I was just thinking on intention of that question from society when gentleman#2 started speaking to me saying those people had no job but always point finger on others. They always looked for some point to question others. I was shocked. I just nodded to acknowledge him I heard what he said. He then continued releasing his anger and pain, what did those people know about Paris. He introduced himself to me saying he was music teacher and had been to Paris. He had many music teacher friends there. Fuming over question asked to him earlier, he said those people cared for shoes and sandals only. What's the relation of shoes to Paris. Instead of appreciating the art and cultural aspect of Paris which he was describing the sole interest of people was to find out where to buy shoes in Paris. What could you expect from such people. I continued nodding with bit of smile (Man, it was really hard for me to control that!). 

The gentleman#2 perhaps realized that he was talking to me without getting introduced. He asked me what were my area of interests. As soon as he learnt, he started speaking did I know Paris was liberated by so many (some numbers which I forgot) soldiers. That piece of history was less known to people. He shared couple of more information about Nazi and WW2. I kept on acknowledging (remember I was UN observer there. My job was to observe and listen everyone not to comment or share my views). By that time, other fellow was invited to continue his talk from past meeting. The other fellow (gentleman#3) had given some talk on how to judge or claim a stamp has error in previous meeting. This time he seemed to had come unprepared (that's what I could guess). He apologized people saying he had no materials to speak as he was waiting for those from his Australian friend. He then advised everyone to read what he had shared last time and put questions next time. It appeared to me as if we were still living in good old days where there was no medium of communication (not even postal letter) so he had to ask people to read whatever was shared last time and come with question in next meeting. I was thinking did this society have no email communication or groups through which members could discuss topics? Was meeting called for such announcements? Some other people in crowd started asking some questions to gentleman#3 about what he had shared earlier. The gentleman#3 had to repeat part of what he had shared earlier but he was not able to satisfy as he had no materials to show (no stamp example, no xerox/printouts, no proofs for whatsoever he was claiming). He was saying he had all those things at home and he would bring next time (including some rare stamp error which he claimed got sold for 2 Million Indian rupees some time back). He was following it up with Stanley Gibbons to acknowledge such error and print in their next catalogue (he claimed Stanley agreed to publish it in 2016 edition). At that moment gentleman#2 started chatting again. He said those people had ego problem. Look at them, he (gentleman#3) had nothing to share or show besides talking loosely. He (gentleman#3) was claiming he had some big shot stamp error rarity. People came there for that purpose only just boasting themselves. What kind of nonsense was that! I was smiling again (the thing I am best at). I could understand his pain (not being able to sell any item and asked about shoes as if someone would have thrown shoe at him. The pain would definitely had doubled as it was none other than his philately society members who had thrown shoes at him).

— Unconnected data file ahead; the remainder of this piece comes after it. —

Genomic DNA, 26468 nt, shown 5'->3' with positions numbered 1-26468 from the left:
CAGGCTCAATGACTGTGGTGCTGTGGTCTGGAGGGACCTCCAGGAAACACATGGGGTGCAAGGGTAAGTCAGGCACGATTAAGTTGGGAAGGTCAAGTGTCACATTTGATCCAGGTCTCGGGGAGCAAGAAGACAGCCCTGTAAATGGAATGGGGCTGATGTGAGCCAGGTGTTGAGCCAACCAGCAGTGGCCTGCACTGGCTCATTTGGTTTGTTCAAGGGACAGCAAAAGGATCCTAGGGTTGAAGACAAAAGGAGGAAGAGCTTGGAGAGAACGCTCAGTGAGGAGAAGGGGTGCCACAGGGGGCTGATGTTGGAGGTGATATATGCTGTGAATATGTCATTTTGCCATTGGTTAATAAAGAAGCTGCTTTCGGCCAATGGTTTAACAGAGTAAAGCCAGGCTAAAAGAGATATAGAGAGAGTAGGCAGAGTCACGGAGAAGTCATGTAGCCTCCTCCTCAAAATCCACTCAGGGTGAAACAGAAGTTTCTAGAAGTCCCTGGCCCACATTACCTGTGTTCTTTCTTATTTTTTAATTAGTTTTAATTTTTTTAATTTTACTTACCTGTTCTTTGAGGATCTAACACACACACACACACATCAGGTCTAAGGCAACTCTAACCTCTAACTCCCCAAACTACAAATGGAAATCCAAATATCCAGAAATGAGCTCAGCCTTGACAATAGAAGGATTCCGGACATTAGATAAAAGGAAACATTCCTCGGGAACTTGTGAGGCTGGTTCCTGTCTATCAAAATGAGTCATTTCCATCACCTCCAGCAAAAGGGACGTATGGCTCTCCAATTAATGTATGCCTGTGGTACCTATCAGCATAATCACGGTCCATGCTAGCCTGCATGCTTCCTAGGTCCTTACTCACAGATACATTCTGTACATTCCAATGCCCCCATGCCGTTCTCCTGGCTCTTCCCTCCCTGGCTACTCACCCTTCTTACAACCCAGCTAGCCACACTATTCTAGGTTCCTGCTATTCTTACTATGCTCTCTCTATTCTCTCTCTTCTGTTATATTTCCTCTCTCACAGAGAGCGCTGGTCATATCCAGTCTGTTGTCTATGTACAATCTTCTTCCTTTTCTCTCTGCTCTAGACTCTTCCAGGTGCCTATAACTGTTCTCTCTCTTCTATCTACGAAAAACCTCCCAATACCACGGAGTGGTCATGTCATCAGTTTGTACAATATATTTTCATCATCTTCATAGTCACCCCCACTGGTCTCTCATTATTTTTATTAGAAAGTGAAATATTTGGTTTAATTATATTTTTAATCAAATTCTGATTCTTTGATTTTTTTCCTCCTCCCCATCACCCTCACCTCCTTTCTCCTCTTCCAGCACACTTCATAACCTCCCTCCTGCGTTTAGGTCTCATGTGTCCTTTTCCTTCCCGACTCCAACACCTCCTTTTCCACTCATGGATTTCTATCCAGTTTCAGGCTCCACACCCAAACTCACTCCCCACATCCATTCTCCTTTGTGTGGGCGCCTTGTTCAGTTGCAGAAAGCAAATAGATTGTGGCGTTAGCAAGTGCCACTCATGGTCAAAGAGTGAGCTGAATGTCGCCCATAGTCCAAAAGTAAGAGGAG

The secretary again disbursed the meeting for next round and asked some other people to place their items for auction/sale. Some other people placed their items (mostly related to India). I decided to make another round to see if I could find something of my interest. There was none. I tried observing some more people and then decided to get another round of fresh air. I came out and saw bees making their home on a tiny branch of tree next to GPO gallery. I started thinking did they know it would fell down some day as branch couldn't take load of their home as it grew but thought they were selfless creatures doing their best. I observed them for a while and then decided to walk out of GPO thinking there will still be some philatelists in society who will keep it floating. There must be lots of volunteers (like gentleman) who will never get disturbed with what happens in such meetings but continue to work for promotion of philately by urging people like me to join the society and participate. I don't know what all happened in society meeting that day but I couldn't keep myself any longer.